Former Coordinator for Long Hollow District Sentenced for Embezzlement from Tribe
For Immediate Release
U.S. Attorney's Office, District of South Dakota
Defendant Prosecuted as Part of The Guardians Project, a Federal Law Enforcement Initiative to Combat Corruption, Fraud, and Abuse in South Dakota
SIOUX FALLS - United States Attorney Alison J. Ramsdell announced today that U.S. District Judge Charles B. Kornmann has sentenced a Sisseton, South Dakota, woman, who was convicted of Embezzlement and Theft from a Tribal Organization. The sentencing took place on July 31, 2023, in Aberdeen, South Dakota.
Valette Keoke, age 52, was sentenced to two years of probation and ordered to pay restitution in the amount of $23,000. She was also ordered to pay a $100 special assessment to the Federal Crime Victims Fund.
Keoke pled guilty to a criminal information on May 4, 2023.
According to court documents, from about June of 2017 through July of 2020, Keoke embezzled and converted to her own use funds and other property belonging belonging to the Long Hollow District ("LHD") of the Sisseton-Wahpeton Oyate Sioux Tribe ("Tribe".) During the relevant time period, Keoke was employed as the District Coordinator for the LHD, thereby making her an employee of a tribal organization associated with the Tribe. As part of her duties, Keoke processed checks from the LHD’s bank account. While working in that capacity, Keoke accepted checks payable to herself. Her offense conduct involved her unlawful receipt of approximately $23,000. The money she received derived from the LHD’s bank account. She was not entitled to that money, and her receipt of that money was unlawful.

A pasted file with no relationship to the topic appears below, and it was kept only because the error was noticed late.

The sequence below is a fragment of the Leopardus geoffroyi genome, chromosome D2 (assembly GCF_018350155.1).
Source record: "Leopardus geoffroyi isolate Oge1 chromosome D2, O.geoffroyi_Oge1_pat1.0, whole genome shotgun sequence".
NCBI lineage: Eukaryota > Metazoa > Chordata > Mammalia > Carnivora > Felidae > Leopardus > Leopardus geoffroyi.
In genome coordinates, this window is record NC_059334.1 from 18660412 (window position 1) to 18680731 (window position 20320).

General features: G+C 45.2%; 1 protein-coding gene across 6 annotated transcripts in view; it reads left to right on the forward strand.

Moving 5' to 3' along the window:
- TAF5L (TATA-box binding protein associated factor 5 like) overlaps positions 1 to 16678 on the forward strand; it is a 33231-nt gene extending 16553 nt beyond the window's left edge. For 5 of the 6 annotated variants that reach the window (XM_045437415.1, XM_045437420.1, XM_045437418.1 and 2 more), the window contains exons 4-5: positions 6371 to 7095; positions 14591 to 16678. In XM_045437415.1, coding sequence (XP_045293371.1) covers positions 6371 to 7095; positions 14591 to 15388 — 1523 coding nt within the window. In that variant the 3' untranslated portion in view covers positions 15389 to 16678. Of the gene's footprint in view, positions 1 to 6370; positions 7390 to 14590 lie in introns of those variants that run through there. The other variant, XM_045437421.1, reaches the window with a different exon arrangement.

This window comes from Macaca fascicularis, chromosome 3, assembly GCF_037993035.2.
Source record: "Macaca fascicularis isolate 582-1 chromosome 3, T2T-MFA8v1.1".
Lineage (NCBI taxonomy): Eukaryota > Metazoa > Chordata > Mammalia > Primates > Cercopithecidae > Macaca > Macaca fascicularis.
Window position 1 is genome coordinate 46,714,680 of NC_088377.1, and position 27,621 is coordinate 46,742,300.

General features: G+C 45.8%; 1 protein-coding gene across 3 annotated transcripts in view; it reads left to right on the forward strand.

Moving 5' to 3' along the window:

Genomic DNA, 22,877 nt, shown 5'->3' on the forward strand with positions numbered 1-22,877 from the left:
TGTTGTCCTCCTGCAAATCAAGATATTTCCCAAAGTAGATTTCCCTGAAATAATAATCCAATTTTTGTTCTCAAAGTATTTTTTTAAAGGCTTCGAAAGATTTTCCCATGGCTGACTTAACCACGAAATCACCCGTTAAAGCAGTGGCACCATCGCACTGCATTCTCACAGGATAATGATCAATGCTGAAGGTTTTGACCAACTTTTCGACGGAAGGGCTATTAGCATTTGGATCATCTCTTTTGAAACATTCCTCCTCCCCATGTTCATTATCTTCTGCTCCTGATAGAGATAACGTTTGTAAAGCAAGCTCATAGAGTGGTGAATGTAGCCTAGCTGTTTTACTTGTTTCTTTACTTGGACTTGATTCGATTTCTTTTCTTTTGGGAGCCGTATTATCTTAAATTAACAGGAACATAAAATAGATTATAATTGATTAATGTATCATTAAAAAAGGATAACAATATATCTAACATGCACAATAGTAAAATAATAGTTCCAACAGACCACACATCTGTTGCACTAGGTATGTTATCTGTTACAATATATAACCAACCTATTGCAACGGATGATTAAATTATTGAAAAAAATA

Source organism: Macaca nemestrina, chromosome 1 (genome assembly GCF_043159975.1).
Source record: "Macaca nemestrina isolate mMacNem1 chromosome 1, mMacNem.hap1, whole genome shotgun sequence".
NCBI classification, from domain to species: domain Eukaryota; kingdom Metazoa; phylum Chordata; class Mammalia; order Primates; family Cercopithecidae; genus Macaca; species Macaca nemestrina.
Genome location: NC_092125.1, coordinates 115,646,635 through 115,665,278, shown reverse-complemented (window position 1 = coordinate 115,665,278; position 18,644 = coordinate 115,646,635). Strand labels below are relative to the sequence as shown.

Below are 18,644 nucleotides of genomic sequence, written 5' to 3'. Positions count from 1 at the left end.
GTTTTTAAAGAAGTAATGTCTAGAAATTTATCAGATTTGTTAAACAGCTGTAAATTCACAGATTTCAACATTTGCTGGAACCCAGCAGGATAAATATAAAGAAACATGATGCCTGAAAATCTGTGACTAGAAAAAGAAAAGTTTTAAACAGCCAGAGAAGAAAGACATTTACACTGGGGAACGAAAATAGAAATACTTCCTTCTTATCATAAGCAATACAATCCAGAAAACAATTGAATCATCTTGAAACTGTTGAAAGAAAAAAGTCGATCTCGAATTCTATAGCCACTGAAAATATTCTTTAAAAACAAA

The investigation was conducted by the U.S. Attorney’s Office and the FBI. Assistant U.S. Attorney Jeremy R. Jehangiri prosecuted the case.
The case was brought pursuant to The Guardians Project, a federal law enforcement initiative to coordinate efforts between participating agencies, to promote citizen disclosure of public corruption, fraud, and embezzlement involving federal program funds, contracts, and grants, and to hold accountable those who are responsible for adversely affecting those living in South Dakota’s Indian country communities. The Guardians Project is another step of federal law enforcement’s on-going efforts to increase engagement, coordination, and positive action on behalf of tribal communities. Led by the U.S. Attorney’s Office, the participating agencies include: FBI; the Offices of Inspector General for the Departments of Interior, Health and Human Services, Social Security Administration, Agriculture, Transportation, Education, Justice, and Housing and Urban Development; Internal Revenue Service, Criminal Investigation Division; U.S. Postal Inspector Service; U.S. Postal Service, Office of Inspector General.
For additional information about The Guardians Project, please contact the U.S. Attorney’s Office at (605) 330-4400. To report a suspected crime, please contact law enforcement at the federal agency’s locally listed telephone number.
Updated August 3, 2023
Indian Country Law and Justice